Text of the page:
IGN Review of BEN 10: ALIEN FORCE The Game
Ben 10, and the following series Ben 10: Alien Force, are some of the more popular animated television shows found on Cartoon Network. Considering the success of the Ben 10 franchise and its subsequent spinoffs, videogame adaptations were inevitable and several have already hit the market. One of the most recent additions to the Ben 10 family is the multiplatform game, Ben 10: Alien Force, which follows hero Ben Tennyson, his cousin Gwen and their mutual friend Kevin Levin, as they attempt to track down pieces of alien technology hidden on Earth as well as unravel the mysterious disappearance of Grandpa Max and the suspicious activities of the Plumber called Gorvan.
Ben 10: Alien Force is not a good game. If you had to put a label on it, Alien Force is a mix of traditional arcade brawling action peppered with a light amount of platforming. Of course, cutscenes are also present to deliver the game's lackluster narrative, which is toted as being a "new story" in the Ben 10: Alien Force universe. Unfortunately, the entire affair is incredibly uninspired and does little to develop the characters presented (though I suppose that's to be expected, considering the fact that they've been developed via the television show). It doesn't help that the pre-rendered cutscenes are terrible looking and almost fall into the "laughable" category. Alien Force could have been a fun, kid-friendly take on the series, but those cutscenes just don't cut it.
You'll spend most of your time in Ben 10: Alien Force controlling Ben Tennyson and his five alien forms. Most levels are linear in nature and have you moving down a path towards some uneventful end goal or confrontation that completely lacks energy. While most of the levels have sections of ridges or pillars to jump across (and a few poorly executed puzzles), most of the terrain is flat and boring and acts as a battleground for the constant fighting you'll be doing against the HighBreed and their minions.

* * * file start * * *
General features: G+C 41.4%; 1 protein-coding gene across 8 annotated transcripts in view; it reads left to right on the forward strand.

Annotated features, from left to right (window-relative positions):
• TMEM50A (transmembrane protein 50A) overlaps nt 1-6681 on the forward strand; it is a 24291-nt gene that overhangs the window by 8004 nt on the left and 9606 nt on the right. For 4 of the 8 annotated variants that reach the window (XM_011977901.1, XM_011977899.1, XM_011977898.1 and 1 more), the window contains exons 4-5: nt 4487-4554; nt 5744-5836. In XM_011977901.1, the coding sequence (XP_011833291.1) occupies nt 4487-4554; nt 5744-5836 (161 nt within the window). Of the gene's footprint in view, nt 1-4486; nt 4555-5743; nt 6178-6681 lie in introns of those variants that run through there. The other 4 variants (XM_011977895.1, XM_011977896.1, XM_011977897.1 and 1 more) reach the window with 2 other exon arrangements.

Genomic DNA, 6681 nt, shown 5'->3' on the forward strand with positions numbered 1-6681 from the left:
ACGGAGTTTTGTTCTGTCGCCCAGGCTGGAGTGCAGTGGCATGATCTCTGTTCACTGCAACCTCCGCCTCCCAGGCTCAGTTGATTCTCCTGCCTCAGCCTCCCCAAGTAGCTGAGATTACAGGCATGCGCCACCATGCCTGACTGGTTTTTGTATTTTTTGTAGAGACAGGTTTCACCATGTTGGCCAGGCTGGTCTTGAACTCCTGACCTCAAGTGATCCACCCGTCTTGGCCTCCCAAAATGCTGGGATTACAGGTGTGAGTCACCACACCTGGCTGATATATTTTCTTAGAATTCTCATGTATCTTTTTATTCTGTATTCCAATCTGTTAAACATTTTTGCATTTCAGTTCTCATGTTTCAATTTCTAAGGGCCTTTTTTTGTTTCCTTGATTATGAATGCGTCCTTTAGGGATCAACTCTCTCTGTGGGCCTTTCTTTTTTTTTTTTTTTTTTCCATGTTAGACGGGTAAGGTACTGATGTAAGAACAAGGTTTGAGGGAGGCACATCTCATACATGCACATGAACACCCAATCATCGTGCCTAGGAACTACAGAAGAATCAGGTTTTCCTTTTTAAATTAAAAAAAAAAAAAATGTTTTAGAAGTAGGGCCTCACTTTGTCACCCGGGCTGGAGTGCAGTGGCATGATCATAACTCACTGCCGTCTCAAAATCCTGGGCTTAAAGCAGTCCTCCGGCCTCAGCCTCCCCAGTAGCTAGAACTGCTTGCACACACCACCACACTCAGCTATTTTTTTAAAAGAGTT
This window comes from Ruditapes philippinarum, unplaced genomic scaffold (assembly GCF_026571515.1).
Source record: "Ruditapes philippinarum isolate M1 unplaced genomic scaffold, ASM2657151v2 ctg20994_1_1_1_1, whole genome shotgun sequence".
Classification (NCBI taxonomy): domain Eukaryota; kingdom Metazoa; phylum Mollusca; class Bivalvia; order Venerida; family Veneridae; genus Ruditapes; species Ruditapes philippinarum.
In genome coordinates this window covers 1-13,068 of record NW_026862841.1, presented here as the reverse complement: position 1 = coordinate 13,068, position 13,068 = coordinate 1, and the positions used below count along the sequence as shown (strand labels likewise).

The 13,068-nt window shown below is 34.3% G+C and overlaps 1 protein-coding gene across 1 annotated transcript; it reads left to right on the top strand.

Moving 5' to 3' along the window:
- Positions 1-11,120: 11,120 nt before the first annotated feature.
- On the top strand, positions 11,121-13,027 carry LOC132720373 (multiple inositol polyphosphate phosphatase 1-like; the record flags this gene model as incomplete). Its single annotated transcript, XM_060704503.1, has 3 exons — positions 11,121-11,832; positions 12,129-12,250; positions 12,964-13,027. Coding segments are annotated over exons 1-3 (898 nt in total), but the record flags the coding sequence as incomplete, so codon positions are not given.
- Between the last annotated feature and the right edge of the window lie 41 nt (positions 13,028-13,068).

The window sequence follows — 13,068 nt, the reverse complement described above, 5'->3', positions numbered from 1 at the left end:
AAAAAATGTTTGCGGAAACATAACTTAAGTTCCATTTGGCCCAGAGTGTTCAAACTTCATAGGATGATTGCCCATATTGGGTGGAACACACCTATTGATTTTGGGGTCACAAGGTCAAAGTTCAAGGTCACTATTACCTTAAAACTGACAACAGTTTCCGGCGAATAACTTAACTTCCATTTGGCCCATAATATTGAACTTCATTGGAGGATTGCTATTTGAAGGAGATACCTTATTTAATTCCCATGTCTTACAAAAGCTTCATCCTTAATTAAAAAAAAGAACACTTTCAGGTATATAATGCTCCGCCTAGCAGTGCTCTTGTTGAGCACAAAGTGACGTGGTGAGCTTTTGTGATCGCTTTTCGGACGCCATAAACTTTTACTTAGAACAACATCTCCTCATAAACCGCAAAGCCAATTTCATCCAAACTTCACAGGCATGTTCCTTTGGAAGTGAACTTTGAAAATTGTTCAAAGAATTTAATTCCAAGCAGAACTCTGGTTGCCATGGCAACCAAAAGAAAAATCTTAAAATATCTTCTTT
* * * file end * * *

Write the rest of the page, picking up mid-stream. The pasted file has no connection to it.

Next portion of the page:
Ben is fairly useless on his own but the five alien forms and their varying powers do come in handy. Ben, using his patented Omnitrix, can transform into Swampfire, Big Chill, Spidermonkey, Jet Ray or Humungousaur -- creatures of varying sizes, each with its own set of special moves to make use of. This is where the whole idea of "missed opportunities" really comes into play. You see, transforming, multi-combo battle sounds like a great idea but it just isn't executed well here... at all. Hit detection and basic character physics feel horrendously cheap and you really don't get any reward for plowing through enemies, besides unlocking more combos to use.
The biggest weakness of Alien Force is the sheer amount of battle you have to engage in, coupled with how repetitive the experience is in general. Levels drag on for what seems like hours and they really should have been adjusted for pacing. By the end of the game's eight stages, combat really does become a colossal chore and that's made even worse when you consider the fact that you're forced to fight (and defeat) every single alien that comes your way. The game actually erects invisible walls constantly to prevent you from progressing through the level, just so you can spend time pummeling away at the poor alien fodder of the HighBreed.
Playing with a second player is also a joke because, instead of letting one player control Ben while the other player controls either Gwen or Kevin, you both play as the same character. There isn't even a palette swap to tell the two apart, making for some very confusing battles.
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